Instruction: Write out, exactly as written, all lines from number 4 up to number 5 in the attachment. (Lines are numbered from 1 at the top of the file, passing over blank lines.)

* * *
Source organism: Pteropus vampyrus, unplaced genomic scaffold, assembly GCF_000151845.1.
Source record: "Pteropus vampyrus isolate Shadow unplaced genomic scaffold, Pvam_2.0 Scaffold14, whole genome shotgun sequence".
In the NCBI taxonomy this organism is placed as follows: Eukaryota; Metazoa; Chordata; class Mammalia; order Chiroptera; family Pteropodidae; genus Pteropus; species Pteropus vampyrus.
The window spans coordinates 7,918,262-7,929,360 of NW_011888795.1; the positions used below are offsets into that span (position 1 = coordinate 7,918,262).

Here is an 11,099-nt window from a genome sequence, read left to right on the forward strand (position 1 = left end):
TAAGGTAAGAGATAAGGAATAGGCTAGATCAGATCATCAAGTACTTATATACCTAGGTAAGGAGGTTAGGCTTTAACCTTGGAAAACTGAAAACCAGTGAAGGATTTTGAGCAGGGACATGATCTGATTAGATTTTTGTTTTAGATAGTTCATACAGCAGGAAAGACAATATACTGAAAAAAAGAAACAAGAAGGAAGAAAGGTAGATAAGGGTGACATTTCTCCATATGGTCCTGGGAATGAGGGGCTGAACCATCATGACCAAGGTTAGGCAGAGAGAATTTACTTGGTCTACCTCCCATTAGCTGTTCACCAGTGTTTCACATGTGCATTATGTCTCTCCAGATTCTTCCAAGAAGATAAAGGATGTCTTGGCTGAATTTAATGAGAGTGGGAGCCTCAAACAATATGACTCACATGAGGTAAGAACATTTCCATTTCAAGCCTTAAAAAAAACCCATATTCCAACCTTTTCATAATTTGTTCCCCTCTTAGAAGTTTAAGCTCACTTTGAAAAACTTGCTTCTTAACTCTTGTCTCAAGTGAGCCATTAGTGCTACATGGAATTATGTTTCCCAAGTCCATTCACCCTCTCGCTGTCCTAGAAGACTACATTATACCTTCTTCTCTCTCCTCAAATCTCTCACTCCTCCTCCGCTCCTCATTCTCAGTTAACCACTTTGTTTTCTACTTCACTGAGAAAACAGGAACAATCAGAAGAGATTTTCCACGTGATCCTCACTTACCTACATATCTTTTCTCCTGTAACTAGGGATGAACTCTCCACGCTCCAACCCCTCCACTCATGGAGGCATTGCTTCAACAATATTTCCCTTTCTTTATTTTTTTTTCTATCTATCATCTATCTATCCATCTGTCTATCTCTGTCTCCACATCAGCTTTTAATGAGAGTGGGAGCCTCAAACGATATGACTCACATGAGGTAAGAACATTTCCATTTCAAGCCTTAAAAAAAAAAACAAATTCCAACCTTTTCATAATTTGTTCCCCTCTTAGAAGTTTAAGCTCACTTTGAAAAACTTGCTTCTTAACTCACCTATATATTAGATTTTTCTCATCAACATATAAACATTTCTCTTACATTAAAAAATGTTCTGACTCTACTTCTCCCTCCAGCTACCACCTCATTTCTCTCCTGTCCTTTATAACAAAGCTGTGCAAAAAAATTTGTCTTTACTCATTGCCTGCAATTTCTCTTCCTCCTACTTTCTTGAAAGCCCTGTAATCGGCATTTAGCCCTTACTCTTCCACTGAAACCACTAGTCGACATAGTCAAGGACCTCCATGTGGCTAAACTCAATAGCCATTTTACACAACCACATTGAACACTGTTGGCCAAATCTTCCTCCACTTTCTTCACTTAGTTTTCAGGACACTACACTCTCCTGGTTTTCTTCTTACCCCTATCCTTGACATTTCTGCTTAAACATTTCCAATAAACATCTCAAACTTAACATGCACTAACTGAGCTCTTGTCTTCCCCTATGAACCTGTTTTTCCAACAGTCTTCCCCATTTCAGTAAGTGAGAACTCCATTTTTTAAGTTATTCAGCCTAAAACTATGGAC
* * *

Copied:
The window spans coordinates 7,918,262-7,929,360 of NW_011888795.1; the positions used below are offsets into that span (position 1 = coordinate 7,918,262).

Here is an 11,099-nt window from a genome sequence, read left to right on the forward strand (position 1 = left end):